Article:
Worker productivity in the U.S. rose during the Great Recession. Although the aggregate number of hours worked fell 10.01%, output dropped only 7.16%. Social scientists wondered whether this occurred because companies fired less-productive workers or because the retained workers worked harder.
In their paper, “Making Do With Less: Working Harder during Recessions (NBER Working Paper No. 19328),” researchers Edward P. Lazear and Kathryn L. Shaw of Stanford and Christopher Stanton of the University of Utah found evidence that employees worked harder.
In a review of computer-tracked daily productivity data for 23,000 workers at a large tech company between 2006 and 2010, they found a 5.4% increase in productivity, 85% of which they attributed to employees working harder.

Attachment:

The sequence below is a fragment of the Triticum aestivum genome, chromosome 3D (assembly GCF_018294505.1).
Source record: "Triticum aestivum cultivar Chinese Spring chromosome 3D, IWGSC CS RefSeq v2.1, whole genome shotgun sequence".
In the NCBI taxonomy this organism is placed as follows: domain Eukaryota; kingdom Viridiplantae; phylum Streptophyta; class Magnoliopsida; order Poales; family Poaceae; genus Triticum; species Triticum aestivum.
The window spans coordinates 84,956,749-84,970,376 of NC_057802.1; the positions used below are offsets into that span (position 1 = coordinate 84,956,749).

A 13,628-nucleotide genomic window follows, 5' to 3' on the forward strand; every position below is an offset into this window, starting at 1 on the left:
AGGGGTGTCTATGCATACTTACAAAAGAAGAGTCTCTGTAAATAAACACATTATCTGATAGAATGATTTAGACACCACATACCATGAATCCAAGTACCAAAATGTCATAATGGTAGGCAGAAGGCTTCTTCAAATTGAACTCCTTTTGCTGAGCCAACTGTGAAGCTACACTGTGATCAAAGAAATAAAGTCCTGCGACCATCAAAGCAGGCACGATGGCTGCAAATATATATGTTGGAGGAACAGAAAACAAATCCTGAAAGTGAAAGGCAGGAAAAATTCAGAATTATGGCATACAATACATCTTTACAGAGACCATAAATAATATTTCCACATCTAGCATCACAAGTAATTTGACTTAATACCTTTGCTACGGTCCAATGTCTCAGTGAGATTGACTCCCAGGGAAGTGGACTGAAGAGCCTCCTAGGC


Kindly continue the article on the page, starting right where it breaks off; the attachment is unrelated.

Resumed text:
The tech company had operations in states with high unemployment rates, like Florida, and states with relatively low unemployment rates, like Kansas. Worker effort rose the most in areas with higher unemployment rates. Workers whose productivity had previously been below-median boosted their productivity the most.
There was little evidence that less-productive workers had left the firm. Those newly hired during the recession were 1.5% more productive than all the other workers, but their impact on total productivity was small because they made up only 30% of the workforce. They accounted for only 0.68 percentage points of the overall 5.4% boost in productivity.
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